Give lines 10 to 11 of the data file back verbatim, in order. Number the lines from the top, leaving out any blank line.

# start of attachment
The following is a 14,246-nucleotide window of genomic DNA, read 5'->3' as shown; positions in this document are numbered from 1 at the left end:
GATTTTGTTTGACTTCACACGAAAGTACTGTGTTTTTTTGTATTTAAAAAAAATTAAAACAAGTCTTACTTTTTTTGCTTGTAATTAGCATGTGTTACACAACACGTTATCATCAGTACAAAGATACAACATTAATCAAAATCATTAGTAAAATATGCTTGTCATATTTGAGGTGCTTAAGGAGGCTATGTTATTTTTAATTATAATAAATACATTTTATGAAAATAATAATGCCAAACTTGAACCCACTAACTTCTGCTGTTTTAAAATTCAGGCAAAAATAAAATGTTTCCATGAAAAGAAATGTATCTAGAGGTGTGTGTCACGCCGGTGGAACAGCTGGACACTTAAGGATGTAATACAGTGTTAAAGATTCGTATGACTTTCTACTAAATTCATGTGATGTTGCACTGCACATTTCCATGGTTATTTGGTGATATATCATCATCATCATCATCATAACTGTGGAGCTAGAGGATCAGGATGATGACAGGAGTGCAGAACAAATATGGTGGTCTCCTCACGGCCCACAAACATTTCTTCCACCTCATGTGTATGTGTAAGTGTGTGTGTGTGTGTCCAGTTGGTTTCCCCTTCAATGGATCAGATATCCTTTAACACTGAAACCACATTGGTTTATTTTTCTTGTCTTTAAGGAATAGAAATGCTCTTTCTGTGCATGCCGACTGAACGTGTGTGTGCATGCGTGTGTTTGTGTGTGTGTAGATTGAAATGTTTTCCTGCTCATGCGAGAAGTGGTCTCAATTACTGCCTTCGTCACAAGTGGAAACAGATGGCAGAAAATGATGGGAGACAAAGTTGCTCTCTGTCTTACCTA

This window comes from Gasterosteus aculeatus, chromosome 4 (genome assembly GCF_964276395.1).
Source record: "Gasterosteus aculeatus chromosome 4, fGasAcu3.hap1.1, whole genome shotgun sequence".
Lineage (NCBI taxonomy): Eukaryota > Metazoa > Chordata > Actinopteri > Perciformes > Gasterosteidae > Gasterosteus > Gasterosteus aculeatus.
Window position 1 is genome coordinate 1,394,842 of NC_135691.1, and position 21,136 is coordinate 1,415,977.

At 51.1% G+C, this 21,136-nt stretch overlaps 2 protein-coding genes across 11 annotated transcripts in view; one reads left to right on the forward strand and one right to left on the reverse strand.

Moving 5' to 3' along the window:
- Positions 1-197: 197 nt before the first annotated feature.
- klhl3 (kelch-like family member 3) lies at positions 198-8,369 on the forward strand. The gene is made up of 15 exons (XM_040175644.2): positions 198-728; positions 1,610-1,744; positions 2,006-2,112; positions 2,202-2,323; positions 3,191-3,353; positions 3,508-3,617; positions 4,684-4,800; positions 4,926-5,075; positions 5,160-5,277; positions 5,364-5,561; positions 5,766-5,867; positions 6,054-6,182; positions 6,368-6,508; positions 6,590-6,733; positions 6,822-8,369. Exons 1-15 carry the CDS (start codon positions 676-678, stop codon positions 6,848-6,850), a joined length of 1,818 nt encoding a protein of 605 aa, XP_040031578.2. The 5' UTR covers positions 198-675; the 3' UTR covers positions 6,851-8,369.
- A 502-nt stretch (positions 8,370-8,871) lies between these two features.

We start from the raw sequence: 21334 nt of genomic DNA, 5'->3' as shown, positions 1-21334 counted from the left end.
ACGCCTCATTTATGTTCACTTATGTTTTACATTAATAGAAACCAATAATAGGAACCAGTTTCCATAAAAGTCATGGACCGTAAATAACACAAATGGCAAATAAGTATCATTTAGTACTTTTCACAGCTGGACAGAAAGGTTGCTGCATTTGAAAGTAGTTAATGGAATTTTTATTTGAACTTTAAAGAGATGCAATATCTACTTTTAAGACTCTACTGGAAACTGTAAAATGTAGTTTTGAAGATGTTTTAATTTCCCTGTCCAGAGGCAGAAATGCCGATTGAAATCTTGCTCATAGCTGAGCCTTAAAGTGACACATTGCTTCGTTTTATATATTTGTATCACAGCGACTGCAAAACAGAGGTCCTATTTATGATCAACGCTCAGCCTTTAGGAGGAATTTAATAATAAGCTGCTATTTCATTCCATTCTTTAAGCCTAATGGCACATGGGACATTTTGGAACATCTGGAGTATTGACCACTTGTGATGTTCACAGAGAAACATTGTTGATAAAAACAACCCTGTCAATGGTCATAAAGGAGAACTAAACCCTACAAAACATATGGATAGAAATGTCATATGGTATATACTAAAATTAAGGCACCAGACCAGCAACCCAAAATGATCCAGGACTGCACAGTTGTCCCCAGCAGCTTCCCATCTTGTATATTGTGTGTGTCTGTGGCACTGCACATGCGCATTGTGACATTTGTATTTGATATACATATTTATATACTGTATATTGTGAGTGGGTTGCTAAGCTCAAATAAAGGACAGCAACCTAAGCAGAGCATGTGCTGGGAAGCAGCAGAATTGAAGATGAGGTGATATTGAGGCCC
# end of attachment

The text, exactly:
- klhl3 (kelch-like family member 3) lies at positions 198-8,369 on the forward strand. The gene is made up of 15 exons (XM_040175644.2): positions 198-728; positions 1,610-1,744; positions 2,006-2,112; positions 2,202-2,323; positions 3,191-3,353; positions 3,508-3,617; positions 4,684-4,800; positions 4,926-5,075; positions 5,160-5,277; positions 5,364-5,561; positions 5,766-5,867; positions 6,054-6,182; positions 6,368-6,508; positions 6,590-6,733; positions 6,822-8,369. Exons 1-15 carry the CDS (start codon positions 676-678, stop codon positions 6,848-6,850), a joined length of 1,818 nt encoding a protein of 605 aa, XP_040031578.2. The 5' UTR covers positions 198-675; the 3' UTR covers positions 6,851-8,369.
- A 502-nt stretch (positions 8,370-8,871) lies between these two features.